After listening to a clip of Singh at the meeting I am reassured that he appears to view this whole issue as a small battle in a massive war. I'm inclined to agree with him - the sooner all CAM practitioners view criticism as a positive thing and defend it with evidence the better we will all be for it.

I feel that I am ample qualified to state this...(!)


Karl Craig-West said...

A classic case of 'litigation before substantiation'. A very good way of shutting up critics (even if they're right) and oft used in the American court system.

It's a sad day when it becomes an easy option here in the UK.

Thankfully, I hope, it seems to have backfired somewhat for the BCA.

Anonymous said...

Dave, I think you do yourself a bit of a disservice. In libel a decision is made on the "ordinary and natural" meaning of the words. SS said that there was "not a jot of evidence" and that chiropractors claims were "bogus". Also having been asked SS to apologise at the outset he chose not to. He could apologise and seek to clarify his statement but again has not.
In that sense the BCA are perfectly entitled to seek redress through the courts given SS' stance. Also you have chosen to ignore the BCA's Reply to the Defence (as has Jack of Kent). If you read the Reply you will see the BCA has set out a number of studies and published papers in support of chiropractors' claims. To say they have provided no evidence in support is just wrong. You cannot chose to criticise the BCA for picking and choosing points to complain about and yet not see their 'bigger picture' yourself.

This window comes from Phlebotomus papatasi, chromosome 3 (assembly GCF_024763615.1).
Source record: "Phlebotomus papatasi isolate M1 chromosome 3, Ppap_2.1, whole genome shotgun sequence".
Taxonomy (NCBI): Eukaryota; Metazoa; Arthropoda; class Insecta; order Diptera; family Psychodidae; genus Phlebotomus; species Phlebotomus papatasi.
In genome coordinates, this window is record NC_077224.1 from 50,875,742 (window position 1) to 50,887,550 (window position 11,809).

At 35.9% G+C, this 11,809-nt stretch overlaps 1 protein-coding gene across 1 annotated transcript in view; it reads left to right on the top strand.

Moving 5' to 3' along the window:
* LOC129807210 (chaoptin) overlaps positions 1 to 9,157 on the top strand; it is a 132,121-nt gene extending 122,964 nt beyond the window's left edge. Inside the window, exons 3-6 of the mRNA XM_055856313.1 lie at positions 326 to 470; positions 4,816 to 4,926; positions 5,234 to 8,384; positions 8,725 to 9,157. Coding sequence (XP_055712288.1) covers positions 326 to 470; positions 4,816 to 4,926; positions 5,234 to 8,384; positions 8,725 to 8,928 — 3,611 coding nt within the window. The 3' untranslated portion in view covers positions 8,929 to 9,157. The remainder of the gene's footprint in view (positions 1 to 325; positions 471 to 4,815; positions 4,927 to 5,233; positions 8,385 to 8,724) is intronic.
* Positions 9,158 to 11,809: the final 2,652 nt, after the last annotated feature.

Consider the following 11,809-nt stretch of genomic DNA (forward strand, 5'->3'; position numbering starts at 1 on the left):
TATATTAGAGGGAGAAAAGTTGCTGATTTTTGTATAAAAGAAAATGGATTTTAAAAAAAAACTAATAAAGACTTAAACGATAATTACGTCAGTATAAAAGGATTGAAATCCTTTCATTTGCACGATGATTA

Dominic Sayers said...

I'm not sure I get the point of your post, Dave. You seem to be holding the BCA up to some standards of professional and ethical conduct that would be appropriate for, say, a medical body.

The BCA are a trade association for people who are selling a service. They are not a medical governing body because chiropractic is not medicine.

If there was any logical basis for the existence of chiropractic or its trade association then it would be appropriate to hold them to this standard. I think your expectations of them are unreasonable - there are many organisation promoting services that have no apparent value: why should this one be different?